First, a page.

What is Fake News? Table Talk: Discussion Guide
What is Fake News? Table Talk: Discussion Guide
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This information is created by and presented with permission from ADL-Anti Defamation League

Table Talk: Family Conversations About Current Events provides parents and family members with the tools they need to engage their families in conversations about important news stories and other timely discussions about societal and world events. Each guide includes a topic summary, questions to start the conversation and dig deeper, ideas for taking action and additional resources.

This page is a preview of the resource to provide an overview of topic addressed. While intended for parents, these guides and the ideas in them can be modified to support meaningful discussions in school, youth group and synagogue settings.

Access entire "What Is Fake News?" resource including guiding questions, action ideas and more here.
Topic Summary

There has been a lot of talk lately about “fake news” because it has been prevalent during the recent 2016 Presidential election campaign. According to a recent Pew Research Center study, a majority (62%) of Americans get their news from social media sites and 44% get their news from Facebook. In addition, YouTube, Facebook and Instagram news users are more likely to get their news online mostly “by chance,” while they are online doing other things A recent study revealed that many teens have difficulty analyzing the news; 82% of middle school students couldn’t tell the difference between an ad labeled “sponsored content” and a real news story. What is fake news? Fake news websites publish untrue or fake information in order to drive web traffic to the site. The goal is to mislead readers to believe the stories and to make money through advertising. Social media sites are used to spread the fake news. Fake news has been very present during the recent 2016 Presidential election campaign. The top Google news link for "final election results" was from a fake-news site called "70 News" which "reported" that Donald Trump had won both the electoral and popular vote. The Washington Post pointed out that it isn’t true. New web sites designed to trick and mislead people pop up every day.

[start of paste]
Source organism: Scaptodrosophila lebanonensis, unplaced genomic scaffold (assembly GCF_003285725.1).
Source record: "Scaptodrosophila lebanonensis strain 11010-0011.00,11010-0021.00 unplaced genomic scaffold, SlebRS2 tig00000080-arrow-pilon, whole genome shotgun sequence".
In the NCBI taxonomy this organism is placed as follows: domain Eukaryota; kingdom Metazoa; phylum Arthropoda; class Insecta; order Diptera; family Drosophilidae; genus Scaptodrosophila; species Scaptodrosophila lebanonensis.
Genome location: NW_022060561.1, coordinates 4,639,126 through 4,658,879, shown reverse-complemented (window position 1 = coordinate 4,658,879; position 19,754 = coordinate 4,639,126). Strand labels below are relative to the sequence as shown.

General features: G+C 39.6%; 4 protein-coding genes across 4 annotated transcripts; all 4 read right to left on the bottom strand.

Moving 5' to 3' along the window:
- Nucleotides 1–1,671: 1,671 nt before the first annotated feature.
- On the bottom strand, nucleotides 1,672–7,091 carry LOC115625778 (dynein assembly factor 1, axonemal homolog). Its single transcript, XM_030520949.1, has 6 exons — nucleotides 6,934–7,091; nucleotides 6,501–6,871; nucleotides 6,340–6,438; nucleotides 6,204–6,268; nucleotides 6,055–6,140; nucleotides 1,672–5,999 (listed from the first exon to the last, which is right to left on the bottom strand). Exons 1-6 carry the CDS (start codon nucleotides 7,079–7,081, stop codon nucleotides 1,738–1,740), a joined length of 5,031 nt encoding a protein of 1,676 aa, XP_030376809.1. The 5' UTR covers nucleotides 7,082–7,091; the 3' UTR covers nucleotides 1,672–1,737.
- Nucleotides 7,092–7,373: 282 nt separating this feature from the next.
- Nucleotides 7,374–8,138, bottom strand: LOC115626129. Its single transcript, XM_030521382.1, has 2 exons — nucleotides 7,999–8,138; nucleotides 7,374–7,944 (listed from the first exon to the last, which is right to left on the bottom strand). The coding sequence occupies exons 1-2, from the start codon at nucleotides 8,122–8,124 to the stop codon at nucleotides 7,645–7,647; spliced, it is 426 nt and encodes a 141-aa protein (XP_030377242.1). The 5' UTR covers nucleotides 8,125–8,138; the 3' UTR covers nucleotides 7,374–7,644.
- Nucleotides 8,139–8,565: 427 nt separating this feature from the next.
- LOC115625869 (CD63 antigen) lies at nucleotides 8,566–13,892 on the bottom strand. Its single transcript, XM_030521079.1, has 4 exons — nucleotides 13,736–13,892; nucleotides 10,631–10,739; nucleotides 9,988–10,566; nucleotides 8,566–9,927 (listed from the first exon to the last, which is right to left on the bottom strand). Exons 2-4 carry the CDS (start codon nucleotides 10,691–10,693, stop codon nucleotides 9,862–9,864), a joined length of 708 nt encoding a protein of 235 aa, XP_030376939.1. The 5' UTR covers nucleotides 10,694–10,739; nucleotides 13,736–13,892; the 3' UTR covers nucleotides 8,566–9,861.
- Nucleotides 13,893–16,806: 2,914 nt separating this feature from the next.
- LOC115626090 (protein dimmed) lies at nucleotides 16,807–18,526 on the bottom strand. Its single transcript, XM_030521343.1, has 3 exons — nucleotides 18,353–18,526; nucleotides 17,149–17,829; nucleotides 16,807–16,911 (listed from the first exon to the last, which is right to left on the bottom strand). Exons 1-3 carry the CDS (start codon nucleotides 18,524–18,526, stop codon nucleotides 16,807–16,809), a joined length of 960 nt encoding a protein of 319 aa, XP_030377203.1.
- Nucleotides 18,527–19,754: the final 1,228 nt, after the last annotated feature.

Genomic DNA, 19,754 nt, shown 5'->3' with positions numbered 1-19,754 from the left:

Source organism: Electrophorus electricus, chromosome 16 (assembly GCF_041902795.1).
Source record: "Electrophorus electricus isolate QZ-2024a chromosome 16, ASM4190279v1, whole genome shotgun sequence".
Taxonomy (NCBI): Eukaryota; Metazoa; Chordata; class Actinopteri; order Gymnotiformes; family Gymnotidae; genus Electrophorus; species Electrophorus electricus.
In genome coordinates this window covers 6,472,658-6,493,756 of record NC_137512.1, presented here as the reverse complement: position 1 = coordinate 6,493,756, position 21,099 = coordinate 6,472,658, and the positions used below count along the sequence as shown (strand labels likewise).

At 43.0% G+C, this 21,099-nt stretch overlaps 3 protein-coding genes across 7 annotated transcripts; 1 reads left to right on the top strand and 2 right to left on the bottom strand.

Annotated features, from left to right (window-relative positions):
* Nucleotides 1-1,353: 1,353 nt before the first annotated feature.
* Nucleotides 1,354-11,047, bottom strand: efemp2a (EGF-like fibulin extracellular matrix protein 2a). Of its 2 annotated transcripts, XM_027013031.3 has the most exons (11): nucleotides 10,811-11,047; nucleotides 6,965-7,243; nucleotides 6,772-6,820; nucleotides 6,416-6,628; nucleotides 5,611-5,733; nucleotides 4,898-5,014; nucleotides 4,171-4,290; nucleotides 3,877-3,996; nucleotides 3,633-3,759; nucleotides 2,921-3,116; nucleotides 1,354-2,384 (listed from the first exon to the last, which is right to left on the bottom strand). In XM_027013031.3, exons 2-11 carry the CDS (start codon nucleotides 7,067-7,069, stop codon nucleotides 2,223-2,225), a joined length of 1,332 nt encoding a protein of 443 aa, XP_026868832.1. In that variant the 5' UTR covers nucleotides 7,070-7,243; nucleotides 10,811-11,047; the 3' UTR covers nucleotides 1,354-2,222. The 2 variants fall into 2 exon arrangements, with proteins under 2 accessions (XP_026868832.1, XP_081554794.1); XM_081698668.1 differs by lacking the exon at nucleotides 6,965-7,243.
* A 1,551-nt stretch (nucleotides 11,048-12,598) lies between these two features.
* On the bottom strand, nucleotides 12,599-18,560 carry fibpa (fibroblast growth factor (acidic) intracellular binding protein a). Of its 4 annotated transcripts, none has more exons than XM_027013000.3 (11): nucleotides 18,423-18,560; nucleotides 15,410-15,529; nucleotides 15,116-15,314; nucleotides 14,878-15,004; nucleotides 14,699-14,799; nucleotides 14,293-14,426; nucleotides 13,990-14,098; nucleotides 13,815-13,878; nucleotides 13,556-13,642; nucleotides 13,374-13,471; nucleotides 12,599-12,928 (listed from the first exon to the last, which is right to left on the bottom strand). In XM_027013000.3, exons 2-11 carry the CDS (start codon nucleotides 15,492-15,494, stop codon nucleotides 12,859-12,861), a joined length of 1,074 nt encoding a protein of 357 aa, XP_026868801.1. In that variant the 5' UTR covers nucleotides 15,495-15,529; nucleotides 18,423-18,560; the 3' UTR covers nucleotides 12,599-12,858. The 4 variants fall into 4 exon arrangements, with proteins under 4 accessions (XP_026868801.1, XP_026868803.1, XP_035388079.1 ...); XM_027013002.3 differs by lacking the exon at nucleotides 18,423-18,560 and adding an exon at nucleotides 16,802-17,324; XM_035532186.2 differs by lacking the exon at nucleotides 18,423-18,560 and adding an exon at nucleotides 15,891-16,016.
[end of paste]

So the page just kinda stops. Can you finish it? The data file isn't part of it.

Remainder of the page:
Fake news creators make money in very similar ways to how traditional news companies make money—from advertisements. They have display advertising for which they receive a small portion (i.e. a few cents) for every person who visits that page. Their goal is to get the news to go viral (which is why they use social media) so a lot of people will visit; more social shares mean more page views which result in more money.

There are a variety of ways you can determine whether news is real or fake, including:

  • Consider the source.

  • Read beyond the headlines.

  • Triple check news sources.

  • Use a few reliable news sources regularly.

  • Check the author and the date.

  • Look for unusual URLs that can appear real or close to a legitimate news source, but aren’t.

  • Use fact-checking websites such as Snopes.com, FactCheck.org, The Washington Post Fact Checker and PolitiFact.com.

  • Consider your own “confirmation bias.” (Confirmation bias leads people to trust information that confirms their beliefs and ignores information that doesn’t.)

  • Assess whether the news article is a joke since there is a great deal of satirical news out there.